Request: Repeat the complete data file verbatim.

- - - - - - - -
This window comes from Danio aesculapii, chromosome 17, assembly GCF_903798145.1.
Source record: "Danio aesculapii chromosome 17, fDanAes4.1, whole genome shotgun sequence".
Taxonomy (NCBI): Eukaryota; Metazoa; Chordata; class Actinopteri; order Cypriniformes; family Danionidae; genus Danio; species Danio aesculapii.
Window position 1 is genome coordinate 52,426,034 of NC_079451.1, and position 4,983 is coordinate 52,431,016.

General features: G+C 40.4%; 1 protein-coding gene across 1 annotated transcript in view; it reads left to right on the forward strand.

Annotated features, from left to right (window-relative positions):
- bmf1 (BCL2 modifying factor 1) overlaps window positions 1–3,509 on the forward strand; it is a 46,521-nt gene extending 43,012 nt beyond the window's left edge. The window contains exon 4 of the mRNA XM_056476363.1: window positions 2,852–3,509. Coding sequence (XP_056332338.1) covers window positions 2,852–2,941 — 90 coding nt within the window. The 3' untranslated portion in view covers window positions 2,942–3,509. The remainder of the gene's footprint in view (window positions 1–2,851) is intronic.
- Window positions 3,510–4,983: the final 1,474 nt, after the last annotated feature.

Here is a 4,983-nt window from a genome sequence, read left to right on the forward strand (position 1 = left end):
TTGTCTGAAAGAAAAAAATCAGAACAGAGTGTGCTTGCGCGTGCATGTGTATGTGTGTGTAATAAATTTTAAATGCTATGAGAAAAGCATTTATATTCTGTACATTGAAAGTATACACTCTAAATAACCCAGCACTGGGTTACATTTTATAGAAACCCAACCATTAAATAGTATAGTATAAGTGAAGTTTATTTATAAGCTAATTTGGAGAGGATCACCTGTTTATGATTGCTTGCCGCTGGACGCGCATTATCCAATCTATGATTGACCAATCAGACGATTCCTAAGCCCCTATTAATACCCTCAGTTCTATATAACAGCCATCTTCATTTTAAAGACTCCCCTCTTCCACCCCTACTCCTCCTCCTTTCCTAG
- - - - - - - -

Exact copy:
This window comes from Danio aesculapii, chromosome 17, assembly GCF_903798145.1.
Source record: "Danio aesculapii chromosome 17, fDanAes4.1, whole genome shotgun sequence".
Taxonomy (NCBI): Eukaryota; Metazoa; Chordata; class Actinopteri; order Cypriniformes; family Danionidae; genus Danio; species Danio aesculapii.
Window position 1 is genome coordinate 52,426,034 of NC_079451.1, and position 4,983 is coordinate 52,431,016.

General features: G+C 40.4%; 1 protein-coding gene across 1 annotated transcript in view; it reads left to right on the forward strand.

Annotated features, from left to right (window-relative positions):
- bmf1 (BCL2 modifying factor 1) overlaps window positions 1–3,509 on the forward strand; it is a 46,521-nt gene extending 43,012 nt beyond the window's left edge. The window contains exon 4 of the mRNA XM_056476363.1: window positions 2,852–3,509. Coding sequence (XP_056332338.1) covers window positions 2,852–2,941 — 90 coding nt within the window. The 3' untranslated portion in view covers window positions 2,942–3,509. The remainder of the gene's footprint in view (window positions 1–2,851) is intronic.
- Window positions 3,510–4,983: the final 1,474 nt, after the last annotated feature.

Here is a 4,983-nt window from a genome sequence, read left to right on the forward strand (position 1 = left end):
TTGTCTGAAAGAAAAAAATCAGAACAGAGTGTGCTTGCGCGTGCATGTGTATGTGTGTGTAATAAATTTTAAATGCTATGAGAAAAGCATTTATATTCTGTACATTGAAAGTATACACTCTAAATAACCCAGCACTGGGTTACATTTTATAGAAACCCAACCATTAAATAGTATAGTATAAGTGAAGTTTATTTATAAGCTAATTTGGAGAGGATCACCTGTTTATGATTGCTTGCCGCTGGACGCGCATTATCCAATCTATGATTGACCAATCAGACGATTCCTAAGCCCCTATTAATACCCTCAGTTCTATATAACAGCCATCTTCATTTTAAAGACTCCCCTCTTCCACCCCTACTCCTCCTCCTTTCCTAG